Tuesday, September 08, 2015

The court decision in the Kim Davis case

After more web searching than I expected it would require, I located the official decision in the Miller v. Davis case which was provoked by County Clerk Kim Davis' refusal to issue marriage licenses to same-sex couples in defiance of the Supreme Court decision in Obergefell v. Hodges (2015). This is the decision that the Supreme Court declined to review and over which Kim Davis, a county clerk in Kentucky, was jailed for contempt of court because she would neither issue marriage licenses to same-sex couples nor allow anyone in her public office to issue them.

The Miller v. Davis decision was made by Judge David Bunning of the US District Court for the Eastern District of Kentucky. Bunning was nominated to the federal bench by Shrub Bush when he was President.

On the basic issue, the decision says:

At its core, this civil action presents a conflict between two individual liberties held sacrosanct in American jurisprudence. One is the fundamental right to marry implicitly recognized in the Due Process Clause of the Fourteenth Amendment. The other is the right to free exercise of religion explicitly guaranteed by the First Amendment. Each party seeks to exercise one of these rights, but in doing so, they threaten to infringe upon the opposing party’s rights. The tension between these constitutional concerns can be resolved by answering one simple question: Does the Free Exercise Clause likely excuse Kim Davis from issuing marriage licenses because she has a religious objection to same-sex marriage? For reasons stated herein, the Court answers this question in the negative.
And I see in the decision that Kentucky's Democratic Governor Steve Beshear had addressed the conscience issue for county clerks in the same way John Kennedy did in 1960 when some Protestants worried about him taking orders from the Pope. Beshear had said in a message to the clerks after the Obergefell decision:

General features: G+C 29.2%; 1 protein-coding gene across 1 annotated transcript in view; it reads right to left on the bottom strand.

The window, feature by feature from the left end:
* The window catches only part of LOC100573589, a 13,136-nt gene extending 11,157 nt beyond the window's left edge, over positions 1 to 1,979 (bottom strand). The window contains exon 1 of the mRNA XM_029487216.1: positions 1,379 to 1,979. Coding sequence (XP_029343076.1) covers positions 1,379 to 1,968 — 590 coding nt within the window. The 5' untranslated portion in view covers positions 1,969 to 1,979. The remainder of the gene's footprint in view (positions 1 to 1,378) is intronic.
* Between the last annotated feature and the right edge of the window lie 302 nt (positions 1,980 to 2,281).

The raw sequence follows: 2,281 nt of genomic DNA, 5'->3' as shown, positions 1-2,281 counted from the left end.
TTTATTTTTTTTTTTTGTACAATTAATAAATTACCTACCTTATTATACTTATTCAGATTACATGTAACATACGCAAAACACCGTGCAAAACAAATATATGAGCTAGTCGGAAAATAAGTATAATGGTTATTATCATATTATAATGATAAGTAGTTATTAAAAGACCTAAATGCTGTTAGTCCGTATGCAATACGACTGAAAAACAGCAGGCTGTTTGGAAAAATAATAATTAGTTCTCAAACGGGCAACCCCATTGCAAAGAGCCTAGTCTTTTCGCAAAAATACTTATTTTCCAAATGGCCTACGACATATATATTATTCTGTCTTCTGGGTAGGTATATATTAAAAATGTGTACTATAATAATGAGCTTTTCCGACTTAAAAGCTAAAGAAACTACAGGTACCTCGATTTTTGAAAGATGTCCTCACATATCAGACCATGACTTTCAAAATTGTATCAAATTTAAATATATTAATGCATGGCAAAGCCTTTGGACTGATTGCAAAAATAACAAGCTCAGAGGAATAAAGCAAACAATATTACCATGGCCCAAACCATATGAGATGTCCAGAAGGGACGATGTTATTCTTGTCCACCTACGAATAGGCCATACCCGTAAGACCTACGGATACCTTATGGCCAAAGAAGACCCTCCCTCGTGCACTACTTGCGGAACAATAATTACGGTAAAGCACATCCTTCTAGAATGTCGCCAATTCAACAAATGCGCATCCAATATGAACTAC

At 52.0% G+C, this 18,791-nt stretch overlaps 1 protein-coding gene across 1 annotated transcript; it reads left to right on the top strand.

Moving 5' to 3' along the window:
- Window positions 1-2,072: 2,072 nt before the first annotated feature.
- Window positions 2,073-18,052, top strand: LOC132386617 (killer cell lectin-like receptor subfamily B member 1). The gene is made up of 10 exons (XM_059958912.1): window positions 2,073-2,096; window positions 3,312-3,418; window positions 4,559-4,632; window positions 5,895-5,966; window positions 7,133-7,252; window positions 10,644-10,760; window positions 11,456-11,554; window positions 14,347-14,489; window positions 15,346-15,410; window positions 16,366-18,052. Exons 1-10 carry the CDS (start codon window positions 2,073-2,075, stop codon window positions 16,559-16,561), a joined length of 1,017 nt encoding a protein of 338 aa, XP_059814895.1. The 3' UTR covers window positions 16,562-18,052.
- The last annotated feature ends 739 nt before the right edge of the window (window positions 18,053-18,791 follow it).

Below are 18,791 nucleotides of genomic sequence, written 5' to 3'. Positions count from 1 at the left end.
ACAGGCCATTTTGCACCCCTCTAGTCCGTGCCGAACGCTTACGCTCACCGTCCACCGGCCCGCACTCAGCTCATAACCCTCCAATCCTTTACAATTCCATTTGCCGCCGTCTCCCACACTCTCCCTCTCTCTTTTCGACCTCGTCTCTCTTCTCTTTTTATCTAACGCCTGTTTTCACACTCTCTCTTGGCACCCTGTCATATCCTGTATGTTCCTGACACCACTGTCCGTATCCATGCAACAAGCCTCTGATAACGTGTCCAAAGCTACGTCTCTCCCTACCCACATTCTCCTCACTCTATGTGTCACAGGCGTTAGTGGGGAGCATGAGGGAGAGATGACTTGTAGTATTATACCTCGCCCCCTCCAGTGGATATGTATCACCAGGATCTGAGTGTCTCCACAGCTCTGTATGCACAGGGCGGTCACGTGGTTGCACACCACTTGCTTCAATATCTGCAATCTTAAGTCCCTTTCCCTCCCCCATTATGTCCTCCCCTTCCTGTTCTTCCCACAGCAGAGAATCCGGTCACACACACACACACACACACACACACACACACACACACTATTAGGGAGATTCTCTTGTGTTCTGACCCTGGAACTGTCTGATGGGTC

You can continue to have your own personal beliefs but, you’re also taking an oath to fulfill the duties prescribed by law, and if you are at that point to where your personal convictions tell you that you simply cannot fulfill your duties that you were elected to do, th[e]n obviously an honorable course to take is to resign and let someone else step in who feels that they can fulfill those duties.
Bunning's decision address the notion that Davis' acts in her official capacity as County Clerk represent her personal endorsement of such actions as required by law:

As a preliminary matter, the Court questions whether the act of issuing a marriage license constitutes speech. Davis repeatedly states that the act of issuing these licenses requires her to “authorize” same-sex marriage. A close inspection of the KDLA marriage licensing form refutes this assertion. The form does not require the county clerk to condone or endorse same-sex marriage on religious or moral grounds. It simply asks the county clerk to certify that the information provided is accurate and that the couple is qualified to marry under Kentucky law. Davis’ religious convictions have no bearing on this purely legal inquiry. [my emphasis]
The decision further notes, "county clerks’ offices issue marriage licenses on behalf of the State, not on behalf of a particular elected clerk." And:

The Court must again point out that the act of issuing a marriage license to a same-sex couple merely signifies that the couple has met the legal requirements to marry. It is not a sign of moral or religious approval. The State is not requiring Davis to express a particular religious belief as a condition of public employment, nor is it forcing her to surrender her free exercise rights in order to perform her duties. ...

As the Court has already pointed out, Davis is simply being asked to signify that couples meet the legal requirements to marry. The State is not asking her to condone same-sex unions on moral or religious grounds, nor is it restricting her from engaging in a variety of religious activities. Davis remains free to practice her Apostolic Christian beliefs. She may continue to attend church twice a week, participate in Bible Study and minister to female inmates at the Rowan County Jail. She is even free to believe that marriage is a union between one man and one woman, as many Americans do. However, her religious convictions cannot excuse her from performing the duties that she took an oath to perform as Rowan County Clerk.
Surprisingly, even some FOX News commentators aren't buying her "Christian persecution" line: David, Fox Panel Destroys Kim Davis' Lawyer For Being 'Stunningly Obtuse' And 'Ridiculously Stupid' C&L 09/08/2015.

Franklin Graham, on the other hand, continues to spew nonsense on the case. (Stoyaz Zaimov, Franklin Graham Slams Donald Trump on Kim Davis Remarks: 'Forefathers Gave Us Freedom of Religion at a Great Cost' Christian Post 09/08/2015)

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